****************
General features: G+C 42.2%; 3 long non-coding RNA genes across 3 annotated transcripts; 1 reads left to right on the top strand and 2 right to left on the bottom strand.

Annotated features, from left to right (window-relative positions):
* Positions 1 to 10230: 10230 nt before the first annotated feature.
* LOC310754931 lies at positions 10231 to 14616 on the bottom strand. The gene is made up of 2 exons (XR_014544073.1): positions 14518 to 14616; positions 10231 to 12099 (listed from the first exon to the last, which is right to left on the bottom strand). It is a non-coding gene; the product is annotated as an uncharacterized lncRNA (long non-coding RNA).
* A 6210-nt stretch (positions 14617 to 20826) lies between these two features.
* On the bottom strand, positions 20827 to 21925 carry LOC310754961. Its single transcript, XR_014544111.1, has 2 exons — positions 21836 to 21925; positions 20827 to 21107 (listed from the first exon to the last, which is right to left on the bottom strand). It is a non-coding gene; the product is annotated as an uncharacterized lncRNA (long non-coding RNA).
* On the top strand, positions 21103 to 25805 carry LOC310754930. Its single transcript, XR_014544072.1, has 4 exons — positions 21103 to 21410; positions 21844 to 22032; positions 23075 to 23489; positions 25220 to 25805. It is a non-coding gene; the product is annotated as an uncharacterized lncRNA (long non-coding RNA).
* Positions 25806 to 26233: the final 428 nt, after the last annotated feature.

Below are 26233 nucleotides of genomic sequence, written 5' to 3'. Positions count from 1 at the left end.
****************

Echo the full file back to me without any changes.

General features: G+C 42.2%; 3 long non-coding RNA genes across 3 annotated transcripts; 1 reads left to right on the top strand and 2 right to left on the bottom strand.

Annotated features, from left to right (window-relative positions):
* Positions 1 to 10230: 10230 nt before the first annotated feature.
* LOC310754931 lies at positions 10231 to 14616 on the bottom strand. The gene is made up of 2 exons (XR_014544073.1): positions 14518 to 14616; positions 10231 to 12099 (listed from the first exon to the last, which is right to left on the bottom strand). It is a non-coding gene; the product is annotated as an uncharacterized lncRNA (long non-coding RNA).
* A 6210-nt stretch (positions 14617 to 20826) lies between these two features.
* On the bottom strand, positions 20827 to 21925 carry LOC310754961. Its single transcript, XR_014544111.1, has 2 exons — positions 21836 to 21925; positions 20827 to 21107 (listed from the first exon to the last, which is right to left on the bottom strand). It is a non-coding gene; the product is annotated as an uncharacterized lncRNA (long non-coding RNA).
* On the top strand, positions 21103 to 25805 carry LOC310754930. Its single transcript, XR_014544072.1, has 4 exons — positions 21103 to 21410; positions 21844 to 22032; positions 23075 to 23489; positions 25220 to 25805. It is a non-coding gene; the product is annotated as an uncharacterized lncRNA (long non-coding RNA).
* Positions 25806 to 26233: the final 428 nt, after the last annotated feature.

Below are 26233 nucleotides of genomic sequence, written 5' to 3'. Positions count from 1 at the left end.